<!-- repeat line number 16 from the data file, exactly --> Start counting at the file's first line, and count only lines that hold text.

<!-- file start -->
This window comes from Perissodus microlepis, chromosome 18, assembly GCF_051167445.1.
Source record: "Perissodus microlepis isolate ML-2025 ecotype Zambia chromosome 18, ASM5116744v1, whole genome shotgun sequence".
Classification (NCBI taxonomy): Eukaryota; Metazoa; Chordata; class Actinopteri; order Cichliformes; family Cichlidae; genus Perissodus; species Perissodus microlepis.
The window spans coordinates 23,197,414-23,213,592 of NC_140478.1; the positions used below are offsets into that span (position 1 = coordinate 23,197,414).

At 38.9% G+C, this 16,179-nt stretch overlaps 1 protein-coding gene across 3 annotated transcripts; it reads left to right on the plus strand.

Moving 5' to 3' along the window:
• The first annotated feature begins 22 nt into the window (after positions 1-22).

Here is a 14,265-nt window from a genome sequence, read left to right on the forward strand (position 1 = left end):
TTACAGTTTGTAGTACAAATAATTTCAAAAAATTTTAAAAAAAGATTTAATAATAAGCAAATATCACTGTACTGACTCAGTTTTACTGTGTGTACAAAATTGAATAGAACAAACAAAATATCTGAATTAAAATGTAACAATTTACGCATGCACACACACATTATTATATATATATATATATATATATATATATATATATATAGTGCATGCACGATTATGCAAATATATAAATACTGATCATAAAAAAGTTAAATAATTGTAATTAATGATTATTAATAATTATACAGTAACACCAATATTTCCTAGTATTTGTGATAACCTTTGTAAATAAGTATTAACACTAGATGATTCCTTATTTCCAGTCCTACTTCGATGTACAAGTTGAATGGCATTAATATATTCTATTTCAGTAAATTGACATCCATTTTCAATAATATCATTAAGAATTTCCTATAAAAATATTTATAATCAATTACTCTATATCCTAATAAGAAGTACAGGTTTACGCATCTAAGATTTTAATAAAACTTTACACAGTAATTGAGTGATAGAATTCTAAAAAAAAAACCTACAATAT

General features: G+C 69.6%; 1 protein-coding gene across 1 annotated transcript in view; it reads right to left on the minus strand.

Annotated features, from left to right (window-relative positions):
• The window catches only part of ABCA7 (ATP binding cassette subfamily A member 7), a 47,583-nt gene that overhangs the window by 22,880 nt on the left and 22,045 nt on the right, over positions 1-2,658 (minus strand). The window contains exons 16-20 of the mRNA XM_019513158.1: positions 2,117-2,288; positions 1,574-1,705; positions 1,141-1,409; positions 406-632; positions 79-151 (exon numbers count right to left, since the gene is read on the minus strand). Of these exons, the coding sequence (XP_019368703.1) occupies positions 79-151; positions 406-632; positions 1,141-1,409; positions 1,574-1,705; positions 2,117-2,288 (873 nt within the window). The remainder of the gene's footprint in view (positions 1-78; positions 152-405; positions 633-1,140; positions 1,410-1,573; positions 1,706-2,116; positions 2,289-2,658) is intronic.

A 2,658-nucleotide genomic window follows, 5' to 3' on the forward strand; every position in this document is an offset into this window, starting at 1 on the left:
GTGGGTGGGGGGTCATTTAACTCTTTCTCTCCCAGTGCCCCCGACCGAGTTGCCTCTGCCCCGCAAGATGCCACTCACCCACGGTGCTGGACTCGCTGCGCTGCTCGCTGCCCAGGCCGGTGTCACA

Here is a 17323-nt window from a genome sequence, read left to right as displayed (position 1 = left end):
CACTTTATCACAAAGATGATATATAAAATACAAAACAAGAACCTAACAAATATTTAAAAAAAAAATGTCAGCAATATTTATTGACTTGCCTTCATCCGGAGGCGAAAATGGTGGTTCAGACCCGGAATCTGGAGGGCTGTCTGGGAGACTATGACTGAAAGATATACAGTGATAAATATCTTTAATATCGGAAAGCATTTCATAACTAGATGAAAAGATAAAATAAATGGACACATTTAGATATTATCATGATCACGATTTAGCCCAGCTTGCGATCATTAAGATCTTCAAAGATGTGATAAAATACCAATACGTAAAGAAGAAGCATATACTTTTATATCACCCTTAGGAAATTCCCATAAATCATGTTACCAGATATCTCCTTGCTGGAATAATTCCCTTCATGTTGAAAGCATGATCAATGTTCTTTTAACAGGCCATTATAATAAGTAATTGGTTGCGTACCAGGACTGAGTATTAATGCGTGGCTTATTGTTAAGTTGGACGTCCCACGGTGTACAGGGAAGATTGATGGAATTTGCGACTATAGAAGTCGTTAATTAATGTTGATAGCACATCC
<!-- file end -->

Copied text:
CACTTTATCACAAAGATGATATATAAAATACAAAACAAGAACCTAACAAATATTTAAAAAAAAAATGTCAGCAATATTTATTGACTTGCCTTCATCCGGAGGCGAAAATGGTGGTTCAGACCCGGAATCTGGAGGGCTGTCTGGGAGACTATGACTGAAAGATATACAGTGATAAATATCTTTAATATCGGAAAGCATTTCATAACTAGATGAAAAGATAAAATAAATGGACACATTTAGATATTATCATGATCACGATTTAGCCCAGCTTGCGATCATTAAGATCTTCAAAGATGTGATAAAATACCAATACGTAAAGAAGAAGCATATACTTTTATATCACCCTTAGGAAATTCCCATAAATCATGTTACCAGATATCTCCTTGCTGGAATAATTCCCTTCATGTTGAAAGCATGATCAATGTTCTTTTAACAGGCCATTATAATAAGTAATTGGTTGCGTACCAGGACTGAGTATTAATGCGTGGCTTATTGTTAAGTTGGACGTCCCACGGTGTACAGGGAAGATTGATGGAATTTGCGACTATAGAAGTCGTTAATTAATGTTGATAGCACATCC